Reduce Financial Stress with Mindful and Practical Advice
You check your bank balance. You post payment to a bill. You have obligations and commitments to things that mean debits every month. You are stressed and fed up because it seems that no matter what you do, you can’t keep up.
You are not alone. In fact, almost 75% of Americans are experiencing stress at least some of the time and nearly 25% are experiencing intense financial stress according to an American Psychological Association study.
With higher financial stress come health implications. According to a report called “Paying with Our Health”, lower income Americans disclosed that their financial stress is on a scale 1 to 10, is an 8. They reported that they skipped going to see a doctor due to financial pressures thus preventing them to live a much healthier lifestyle.
Those very same behaviors lead to a very unhealthy lifestyle. Stress is your body’s way of answering to any kind of threat or demand. The effects of being super stressed leads to depression, anxiety, pain, sleep problems, thinking and memory problems, weight problems, and heart disease. Add financial burdens to the mix and you are lead to stress overload.
Before you succumb to financial stress, take a deep breath! Below, I provided some practical advice and tips to put into motion so that you can be mindful and breathe a little easier the next time you open your wallet!
I like to stay organized. That is why it should come as no surprise that I love to formulate project timelines. Obsessive over details? Perhaps. But, I can say that taking the time to do it has allow me to fall back on expenses I normally would have indulge in like unnecessary spa treatment add-ons.
I set budgets on all my expenses and I am pretty reasonable to delineate on things I would like to do versus things that are indulgent. I recommend setting up a realistic budget on every of your life. This means doing the breakdown on all your possible activities like the breakfast at a restaurant and an impromptu shopping adventure. This way, you can set aside what I call “baby accounts”.
Baby account is concept where you divide your fund into smaller portions and designate them for that specific expense. This can include: dining, shopping, unplanned activities, transportation, etc. Suppose you don’t know what much you will spend, well let’s look at an example shall we?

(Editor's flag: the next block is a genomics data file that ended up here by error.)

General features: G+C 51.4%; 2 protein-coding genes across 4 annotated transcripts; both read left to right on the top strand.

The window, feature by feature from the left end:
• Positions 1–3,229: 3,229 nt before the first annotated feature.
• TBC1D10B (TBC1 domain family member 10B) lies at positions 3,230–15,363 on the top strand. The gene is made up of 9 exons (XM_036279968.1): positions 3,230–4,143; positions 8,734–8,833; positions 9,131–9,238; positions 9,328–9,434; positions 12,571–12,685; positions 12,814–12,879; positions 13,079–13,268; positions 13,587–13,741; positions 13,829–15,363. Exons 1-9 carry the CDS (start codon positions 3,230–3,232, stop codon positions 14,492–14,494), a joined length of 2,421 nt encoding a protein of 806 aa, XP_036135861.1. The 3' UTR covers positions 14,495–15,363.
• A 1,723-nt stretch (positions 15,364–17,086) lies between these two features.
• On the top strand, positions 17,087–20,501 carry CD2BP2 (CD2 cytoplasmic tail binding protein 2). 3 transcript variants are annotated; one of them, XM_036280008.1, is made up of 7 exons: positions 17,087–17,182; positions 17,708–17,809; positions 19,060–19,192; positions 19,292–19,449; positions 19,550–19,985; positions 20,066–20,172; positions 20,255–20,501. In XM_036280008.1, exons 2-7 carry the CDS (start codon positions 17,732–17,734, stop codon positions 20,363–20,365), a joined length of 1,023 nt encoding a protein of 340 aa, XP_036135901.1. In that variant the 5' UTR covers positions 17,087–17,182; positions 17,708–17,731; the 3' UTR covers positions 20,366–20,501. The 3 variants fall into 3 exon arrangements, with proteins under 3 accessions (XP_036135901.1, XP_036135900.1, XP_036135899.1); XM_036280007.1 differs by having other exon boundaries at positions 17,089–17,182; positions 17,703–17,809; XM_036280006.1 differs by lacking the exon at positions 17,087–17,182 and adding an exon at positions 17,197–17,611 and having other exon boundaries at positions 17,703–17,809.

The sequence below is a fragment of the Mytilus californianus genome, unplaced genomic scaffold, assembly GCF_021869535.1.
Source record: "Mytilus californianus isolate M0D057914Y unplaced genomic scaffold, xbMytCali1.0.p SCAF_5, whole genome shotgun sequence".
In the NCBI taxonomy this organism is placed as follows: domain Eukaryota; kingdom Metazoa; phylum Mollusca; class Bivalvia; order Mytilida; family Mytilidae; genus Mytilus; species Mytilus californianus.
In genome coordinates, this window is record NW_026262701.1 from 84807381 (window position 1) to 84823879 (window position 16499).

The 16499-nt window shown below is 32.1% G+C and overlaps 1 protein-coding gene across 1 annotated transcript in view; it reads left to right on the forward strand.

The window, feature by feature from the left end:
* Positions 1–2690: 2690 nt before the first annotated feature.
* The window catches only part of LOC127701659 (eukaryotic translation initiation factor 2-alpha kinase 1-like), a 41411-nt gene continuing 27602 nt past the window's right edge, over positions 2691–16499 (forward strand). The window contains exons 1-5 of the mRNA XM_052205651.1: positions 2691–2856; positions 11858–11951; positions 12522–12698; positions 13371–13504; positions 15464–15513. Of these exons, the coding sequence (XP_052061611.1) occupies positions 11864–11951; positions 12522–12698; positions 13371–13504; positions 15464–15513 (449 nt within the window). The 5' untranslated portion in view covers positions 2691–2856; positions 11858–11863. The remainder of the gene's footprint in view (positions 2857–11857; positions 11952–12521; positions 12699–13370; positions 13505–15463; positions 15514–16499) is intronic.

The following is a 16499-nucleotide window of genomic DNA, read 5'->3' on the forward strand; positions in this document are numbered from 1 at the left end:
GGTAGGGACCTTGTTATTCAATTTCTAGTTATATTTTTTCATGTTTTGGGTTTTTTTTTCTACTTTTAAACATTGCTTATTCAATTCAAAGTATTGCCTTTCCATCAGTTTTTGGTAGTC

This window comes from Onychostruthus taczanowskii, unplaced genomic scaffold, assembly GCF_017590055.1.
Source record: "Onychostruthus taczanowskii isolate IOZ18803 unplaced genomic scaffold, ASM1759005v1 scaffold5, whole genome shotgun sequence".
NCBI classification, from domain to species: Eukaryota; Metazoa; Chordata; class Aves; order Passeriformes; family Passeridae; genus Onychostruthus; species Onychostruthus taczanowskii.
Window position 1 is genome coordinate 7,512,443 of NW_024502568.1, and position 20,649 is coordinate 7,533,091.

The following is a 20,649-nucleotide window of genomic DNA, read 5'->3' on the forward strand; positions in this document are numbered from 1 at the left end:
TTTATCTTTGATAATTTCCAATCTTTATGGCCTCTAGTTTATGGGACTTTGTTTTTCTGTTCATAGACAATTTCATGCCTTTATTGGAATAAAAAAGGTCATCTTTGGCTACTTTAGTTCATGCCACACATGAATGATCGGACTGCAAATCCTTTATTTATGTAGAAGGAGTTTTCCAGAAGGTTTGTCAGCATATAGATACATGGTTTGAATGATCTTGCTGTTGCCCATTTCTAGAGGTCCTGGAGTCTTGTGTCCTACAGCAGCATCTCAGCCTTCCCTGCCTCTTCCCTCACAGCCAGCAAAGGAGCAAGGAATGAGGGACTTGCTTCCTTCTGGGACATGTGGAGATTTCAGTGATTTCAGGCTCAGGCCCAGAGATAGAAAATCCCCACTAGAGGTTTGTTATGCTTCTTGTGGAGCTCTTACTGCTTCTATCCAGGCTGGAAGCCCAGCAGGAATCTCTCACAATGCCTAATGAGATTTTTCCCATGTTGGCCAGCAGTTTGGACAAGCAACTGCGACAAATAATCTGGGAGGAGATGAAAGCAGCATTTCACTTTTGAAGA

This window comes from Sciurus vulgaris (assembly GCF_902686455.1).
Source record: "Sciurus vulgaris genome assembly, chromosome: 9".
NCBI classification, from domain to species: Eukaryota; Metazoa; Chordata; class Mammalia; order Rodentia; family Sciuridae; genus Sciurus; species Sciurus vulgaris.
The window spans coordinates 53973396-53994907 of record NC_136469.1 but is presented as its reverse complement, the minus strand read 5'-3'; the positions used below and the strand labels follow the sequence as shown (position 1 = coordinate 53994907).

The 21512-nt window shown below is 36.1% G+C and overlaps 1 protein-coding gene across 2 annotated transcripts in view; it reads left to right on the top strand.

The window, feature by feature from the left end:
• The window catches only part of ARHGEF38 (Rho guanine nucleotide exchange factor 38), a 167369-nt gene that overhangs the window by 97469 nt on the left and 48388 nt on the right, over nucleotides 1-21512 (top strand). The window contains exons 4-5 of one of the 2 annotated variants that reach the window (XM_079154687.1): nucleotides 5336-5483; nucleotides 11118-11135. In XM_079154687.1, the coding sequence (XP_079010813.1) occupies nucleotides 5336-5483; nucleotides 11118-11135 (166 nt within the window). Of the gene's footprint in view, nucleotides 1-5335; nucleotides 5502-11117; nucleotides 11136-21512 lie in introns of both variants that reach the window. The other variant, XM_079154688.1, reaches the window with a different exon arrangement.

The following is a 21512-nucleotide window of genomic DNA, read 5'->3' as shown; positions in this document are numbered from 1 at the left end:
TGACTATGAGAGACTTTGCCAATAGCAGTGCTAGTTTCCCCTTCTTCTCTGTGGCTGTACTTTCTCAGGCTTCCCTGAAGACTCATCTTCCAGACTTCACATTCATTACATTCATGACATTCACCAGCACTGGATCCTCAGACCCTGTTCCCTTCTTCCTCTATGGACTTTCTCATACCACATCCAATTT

Example: I normally spend $1.89 for a medium-sized black coffee at a local coffee shop and I need a cup everyday to start my morning. I will be on a business trip for a week. That is approximately $13.23 without taxes. Knowing this information, I will set aside about $20 to cover my expense. A bit extra just in case one cup doesn’t do it for me.
In this example, I understand my black coffee habit exists and it comes with a price tag. Next, I hypothetically can say that a cup a joe could cost be anywhere between USD $1 to $3 and I calculated that against the duration of my trip.
Now, there are instances where a latte could cost me extra but I’m a simple woman and I don’t need the extra fanciness. In fact, a touch of almond milk at times will do just fine.
The key point is to first be aware of your spending habits, think mindfully and proceed.
Check Your Finances
I like agenda planners with the big calendar spaces in them so I can jot down due dates. Before you look at me weird, I am going to give the best financial advice that goes out the door a lot of times: sign up for auto-pay.
After you budget all the possible expenses for the month, you will need to ensure that your day-to-day bills are covered. This includes like your usual credit card bill payments, utilities bill, rent or mortgage, etc.
With the auto-pay feature, you won’t have to worry about having to access the internet to make a payment. So cover your bases and if you choose not to sign up for autopay, pay your bills well in advance and more specifically on the days where you’ll be away. This is where that agenda planner will come in handy.
It is so easy to get caught up with life's add-ons like that new outfit, champagne and sunset experience or the last minute road trip. So before you get romanticize by the mere sounds of champagne fizzes and the sweet colors of the sunset in your fitted bodysuit, be realistic and highly selective about how you spend your hard earned dollar.
I suggest taking the time to write the pros and cons of that item you desire to buy. Then, reflect on whether this is something you truly what to spend money on. Upon reflection, you will realize that may be it is best that to make the monetary commitment and spend the money elsewhere, wisely.
I Swipe Not
Try to avoid a credit card, if you have to. I recommend just having one or two without the intention of using it and declare them only for emergencies. I cannot stress this enough. Mostly due to the fact that making a transaction comes with a pricey interest fee in addition to your purchase.
This also goes back to previous recommendation about baby accounts. Set aside cash for those moments where you spot a souvenir on vacation that you must have because it will remind you about how you had to brave the snow through that near-death mountain hiking excursion. You’ll remember me and the baby.
It’s Not That Serious
Through all that planning, double checking, and budgeting- give yourself real credit and enjoy time away from the spending in the daily chaos. Commit to planning ahead so you come out winning and in good health!
CNBC. Three-quarters of Americans are stressed about this. Personal Finance.
HelpGuide.org. Stress signs, symptoms, Signs. Improving your ability to Handle stress.